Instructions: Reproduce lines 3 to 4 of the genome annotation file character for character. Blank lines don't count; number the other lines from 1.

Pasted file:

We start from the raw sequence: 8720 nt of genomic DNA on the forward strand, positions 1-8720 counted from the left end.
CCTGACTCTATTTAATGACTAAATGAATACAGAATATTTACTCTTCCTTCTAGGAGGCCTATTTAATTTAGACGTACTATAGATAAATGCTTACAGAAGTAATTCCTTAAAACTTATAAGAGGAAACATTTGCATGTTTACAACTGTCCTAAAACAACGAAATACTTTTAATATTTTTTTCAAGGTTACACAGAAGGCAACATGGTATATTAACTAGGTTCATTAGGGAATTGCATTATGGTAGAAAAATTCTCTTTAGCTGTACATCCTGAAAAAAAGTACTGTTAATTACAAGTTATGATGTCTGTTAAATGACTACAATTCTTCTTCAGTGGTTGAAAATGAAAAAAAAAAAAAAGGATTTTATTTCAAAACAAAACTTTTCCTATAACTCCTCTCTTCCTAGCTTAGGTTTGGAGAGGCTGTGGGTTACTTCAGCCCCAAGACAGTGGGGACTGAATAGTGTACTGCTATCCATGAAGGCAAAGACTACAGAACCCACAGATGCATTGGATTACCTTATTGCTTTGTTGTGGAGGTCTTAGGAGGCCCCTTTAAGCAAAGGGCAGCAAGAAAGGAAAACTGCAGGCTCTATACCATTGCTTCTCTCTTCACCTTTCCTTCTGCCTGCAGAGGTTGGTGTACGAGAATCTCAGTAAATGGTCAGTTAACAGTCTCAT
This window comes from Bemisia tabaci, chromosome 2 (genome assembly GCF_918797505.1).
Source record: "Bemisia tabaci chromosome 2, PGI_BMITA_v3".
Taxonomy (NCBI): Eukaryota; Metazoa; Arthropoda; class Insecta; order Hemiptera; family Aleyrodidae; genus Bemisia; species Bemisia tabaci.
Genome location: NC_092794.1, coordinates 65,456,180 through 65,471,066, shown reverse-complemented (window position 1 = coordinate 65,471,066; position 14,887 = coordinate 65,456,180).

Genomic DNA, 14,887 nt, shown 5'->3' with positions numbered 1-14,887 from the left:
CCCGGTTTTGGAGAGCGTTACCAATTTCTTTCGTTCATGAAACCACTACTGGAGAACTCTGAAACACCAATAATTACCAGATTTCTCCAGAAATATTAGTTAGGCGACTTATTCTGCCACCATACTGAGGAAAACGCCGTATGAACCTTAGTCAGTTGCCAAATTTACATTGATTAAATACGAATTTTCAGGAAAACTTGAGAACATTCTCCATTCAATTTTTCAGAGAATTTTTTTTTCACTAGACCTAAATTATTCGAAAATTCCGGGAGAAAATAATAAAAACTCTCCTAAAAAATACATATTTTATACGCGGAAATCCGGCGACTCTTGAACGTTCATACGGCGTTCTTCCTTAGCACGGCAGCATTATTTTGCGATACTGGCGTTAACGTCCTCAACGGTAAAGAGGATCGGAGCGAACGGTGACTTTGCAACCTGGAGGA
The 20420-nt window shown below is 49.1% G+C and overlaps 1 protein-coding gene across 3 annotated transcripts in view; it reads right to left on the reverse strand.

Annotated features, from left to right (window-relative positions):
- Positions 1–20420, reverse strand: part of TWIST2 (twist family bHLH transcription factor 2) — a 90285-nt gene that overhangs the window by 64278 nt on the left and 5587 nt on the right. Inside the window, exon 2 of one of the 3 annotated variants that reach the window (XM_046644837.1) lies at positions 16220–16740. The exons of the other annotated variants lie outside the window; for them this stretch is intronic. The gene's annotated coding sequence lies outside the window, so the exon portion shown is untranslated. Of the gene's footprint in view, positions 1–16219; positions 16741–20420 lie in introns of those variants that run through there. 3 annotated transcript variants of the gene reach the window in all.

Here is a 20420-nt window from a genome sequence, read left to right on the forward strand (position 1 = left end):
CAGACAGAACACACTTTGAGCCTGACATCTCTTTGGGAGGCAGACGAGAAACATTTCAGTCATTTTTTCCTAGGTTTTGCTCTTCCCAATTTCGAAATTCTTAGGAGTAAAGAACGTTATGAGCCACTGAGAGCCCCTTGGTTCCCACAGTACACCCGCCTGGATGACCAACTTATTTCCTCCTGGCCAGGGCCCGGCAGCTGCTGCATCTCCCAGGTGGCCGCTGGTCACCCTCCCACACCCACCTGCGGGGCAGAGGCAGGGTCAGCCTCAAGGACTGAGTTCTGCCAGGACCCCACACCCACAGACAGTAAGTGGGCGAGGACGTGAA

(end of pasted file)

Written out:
This window comes from Bemisia tabaci, chromosome 2 (genome assembly GCF_918797505.1).
Source record: "Bemisia tabaci chromosome 2, PGI_BMITA_v3".